David Haresign, FAIA, is partner at Washington, D.C.-based Bonstra|Haresign Architects. Opinions are the author’s own.
As more U.S. companies adopt remote or hybrid work, the need for office space is declining. With office vacancies at a nearly 30-year high, more property owners are considering repurposing their spaces.
According to a RentCafe report, more than 11,000 apartment units in cities across the country were created from former office space in 2020 and 2021, 40% more than before the pandemic.
Although dated, these empty office buildings offer numerous benefits, including preexisting structural systems, fenestration, enclosures and building systems, which can potentially be reused in the residential conversion. These factors are cost-effective and benefit delivery schedules for investors and developers.
At Bonstra|Haresign Architects, we prioritize adapting and repurposing buildings that many firms would choose to demolish. In the case of the Park + Ford project in Alexandria, Virginia, we revitalized two 14-story office buildings into luxury multifamily dwellings.
The project design for our client, Los Angeles-based developer Lowe, included repurposing the existing concrete post and slab structure, exterior precast panels, concrete planters, extensive plazas and the partially below-grade parking structure.
The 435 residential-unit property opened last year and has helped to reinvigorate it’s neighborhood in a dense community close to jobs, retail and restaurants.
Before jumping into an office-to-residential conversion there are a few considerations we take into account. They include:
Conversion candidacy. Not all existing office buildings are good candidates for conversion projects, potentially limited by location and tight lots. And existing structural systems might not be able to carry higher loads of residential use, as well as the additional plumbing and mechanical systems required for individual unit kitchens and baths.
Market evaluation. A market analysis for the Park + Ford neighborhood revealed an abundance of target buyers demanding in-town living: Millennials just leaving the nest, working couples, and young professionals wanting easy access to D.C.
A clear design goal. Know what it is you are trying to accomplish. The design goals in converting Park + Ford included preserving the existing structure and exterior precast panels, while also improving the performance of the building envelope, reimagine the exterior plaza and rear terraces for outdoor amenities, and reusing select parking garage areas for exterior gathering spaces.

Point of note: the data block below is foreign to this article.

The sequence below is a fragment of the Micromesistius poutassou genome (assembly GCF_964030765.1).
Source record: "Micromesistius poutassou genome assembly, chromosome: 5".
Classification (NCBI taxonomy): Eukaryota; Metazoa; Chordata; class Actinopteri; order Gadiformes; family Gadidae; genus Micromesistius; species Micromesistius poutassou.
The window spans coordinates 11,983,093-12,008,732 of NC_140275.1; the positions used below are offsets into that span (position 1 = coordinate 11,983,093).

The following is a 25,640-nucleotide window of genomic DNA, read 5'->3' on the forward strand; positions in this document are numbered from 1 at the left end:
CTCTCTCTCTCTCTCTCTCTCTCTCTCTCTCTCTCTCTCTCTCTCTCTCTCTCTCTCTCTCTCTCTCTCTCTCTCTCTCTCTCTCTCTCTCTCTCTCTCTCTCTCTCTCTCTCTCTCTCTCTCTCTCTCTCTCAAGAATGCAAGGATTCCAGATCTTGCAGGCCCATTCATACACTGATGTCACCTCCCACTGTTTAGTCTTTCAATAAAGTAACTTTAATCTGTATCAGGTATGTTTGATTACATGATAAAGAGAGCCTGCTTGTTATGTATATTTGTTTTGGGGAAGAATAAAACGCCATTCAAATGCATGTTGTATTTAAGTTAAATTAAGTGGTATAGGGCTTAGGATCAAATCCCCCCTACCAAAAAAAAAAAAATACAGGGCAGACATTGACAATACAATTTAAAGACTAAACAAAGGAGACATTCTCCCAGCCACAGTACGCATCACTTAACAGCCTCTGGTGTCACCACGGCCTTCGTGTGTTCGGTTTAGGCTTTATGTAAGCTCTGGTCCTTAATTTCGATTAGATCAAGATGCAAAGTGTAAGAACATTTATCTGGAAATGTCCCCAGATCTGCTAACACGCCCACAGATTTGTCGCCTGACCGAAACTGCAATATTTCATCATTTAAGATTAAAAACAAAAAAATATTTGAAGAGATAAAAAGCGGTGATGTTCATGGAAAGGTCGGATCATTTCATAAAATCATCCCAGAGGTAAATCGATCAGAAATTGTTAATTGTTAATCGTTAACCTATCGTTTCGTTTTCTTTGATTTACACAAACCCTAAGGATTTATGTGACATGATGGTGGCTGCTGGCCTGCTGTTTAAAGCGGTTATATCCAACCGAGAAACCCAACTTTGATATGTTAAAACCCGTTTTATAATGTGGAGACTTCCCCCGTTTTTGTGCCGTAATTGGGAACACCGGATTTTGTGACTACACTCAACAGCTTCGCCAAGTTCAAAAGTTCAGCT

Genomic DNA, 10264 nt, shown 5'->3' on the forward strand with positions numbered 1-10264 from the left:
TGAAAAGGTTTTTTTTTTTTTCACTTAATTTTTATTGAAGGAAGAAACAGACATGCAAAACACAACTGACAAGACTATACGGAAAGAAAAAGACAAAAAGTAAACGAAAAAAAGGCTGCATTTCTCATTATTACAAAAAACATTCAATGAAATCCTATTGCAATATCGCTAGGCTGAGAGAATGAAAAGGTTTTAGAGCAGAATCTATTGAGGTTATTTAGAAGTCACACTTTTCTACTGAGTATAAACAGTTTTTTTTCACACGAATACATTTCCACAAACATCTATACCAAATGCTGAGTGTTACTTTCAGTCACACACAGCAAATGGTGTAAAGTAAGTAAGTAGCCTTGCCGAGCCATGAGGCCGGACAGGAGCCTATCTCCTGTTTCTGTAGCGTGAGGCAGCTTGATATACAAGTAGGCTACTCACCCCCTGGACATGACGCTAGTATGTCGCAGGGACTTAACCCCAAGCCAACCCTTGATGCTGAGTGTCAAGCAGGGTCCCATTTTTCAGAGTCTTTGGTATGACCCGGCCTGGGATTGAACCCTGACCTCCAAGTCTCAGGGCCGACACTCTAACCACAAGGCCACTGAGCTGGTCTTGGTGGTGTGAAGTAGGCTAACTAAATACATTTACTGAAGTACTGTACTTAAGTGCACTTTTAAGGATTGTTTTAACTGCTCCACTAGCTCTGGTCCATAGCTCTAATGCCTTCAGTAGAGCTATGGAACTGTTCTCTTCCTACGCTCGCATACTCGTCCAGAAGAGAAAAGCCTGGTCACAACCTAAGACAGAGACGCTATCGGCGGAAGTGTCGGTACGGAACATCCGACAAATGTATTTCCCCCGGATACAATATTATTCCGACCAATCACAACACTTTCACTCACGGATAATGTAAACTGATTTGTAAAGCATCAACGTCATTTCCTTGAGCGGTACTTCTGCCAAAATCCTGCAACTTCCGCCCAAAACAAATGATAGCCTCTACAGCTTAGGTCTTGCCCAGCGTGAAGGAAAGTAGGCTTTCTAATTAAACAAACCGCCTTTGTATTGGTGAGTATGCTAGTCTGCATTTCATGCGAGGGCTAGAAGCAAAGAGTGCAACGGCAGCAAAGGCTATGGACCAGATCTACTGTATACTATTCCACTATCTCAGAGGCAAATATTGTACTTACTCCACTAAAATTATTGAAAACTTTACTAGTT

Provide choices. The design team — led by our project coordinator Lizza Medina — progressed through approximately 40 design iterations of the exterior façade, each design option strategically modifying the existing precast without inflating construction costs. These decisions enhanced the building’s visual appeal and increased livability for perspective residents. In addition, a significant amount of construction waste was averted and greater than half of the embedded construction energy was saved.
Integration: One of our key challenges involved incorporating existing building components with new design elements to convert both towers to residential. For example, in the Ford tower we used ground-penetrating radar to locate the core for plumbing lines and each floor had minor adjustments to avoid interference with existing post-tensioned cables.
Outdoor areas: Not only did the expansive plaza provide opportunities for multiple social spaces, but an ample drive also presented an area for a unique courtyard. The courtyard is divided into different activity zones with turf-covered areas dedicated to cornhole and picnics while a water feature wall, misting stations and soft, permeable surfaces produce a beachy atmosphere. Cabanas outfitted with TVs and lush furniture face the grills. Other garage areas were transformed into a dog wash station, daycare center, maker space, and bike storage.
Conversions also provide a great opportunity for adding in energy-efficiency and sustainable features.
At Park + Ford, our team designed a more energy-efficient glass replacement of old concrete panels for the connector building, now called The Link.
Clip on, cantilevered balconies were added to more than a third of the units generating private outdoor space. We chose varied lengths for the balconies and stepped them back approximately 4 feet from one side of the concrete columns to create a dynamic façade design.
One important decision was to remove the existing precast panels from the projecting public bathroom bay on the rear of the Park building. The panels were replaced with insulated window walls transforming the bumpout into a light-filled living space giving residents northern ambient light, 180-degree vistas and making those apartments into premium units.
While boosting energy conservation through better insulation, new floor-to-ceiling window walls admit abundant daylighting into the units, reducing need for artificial lights. New mechanical systems include individual heat pumps for all units and a dedicated outdoor air system providing natural ventilation to all spaces, as well as heating and cooling to amenity spaces.
Other sustainable features include additional wall and roof insulation, individual electric meters, LED lighting, EnergyStar appliances and water-saving fixtures. The buildings were brought up from the 1984 BOCA Building Code to the 2015 International Building Code, resulting in more than 40% improvement in energy performance.
A study done by the Preservation Green Lab of the National Trust for Historic Preservation found it could take 10 to 80 years for a new energy-efficient building to surmount the negative climate change impacts made during its construction, proving architect Carl Elefante’s quote that “greenest building is the one that already exists.”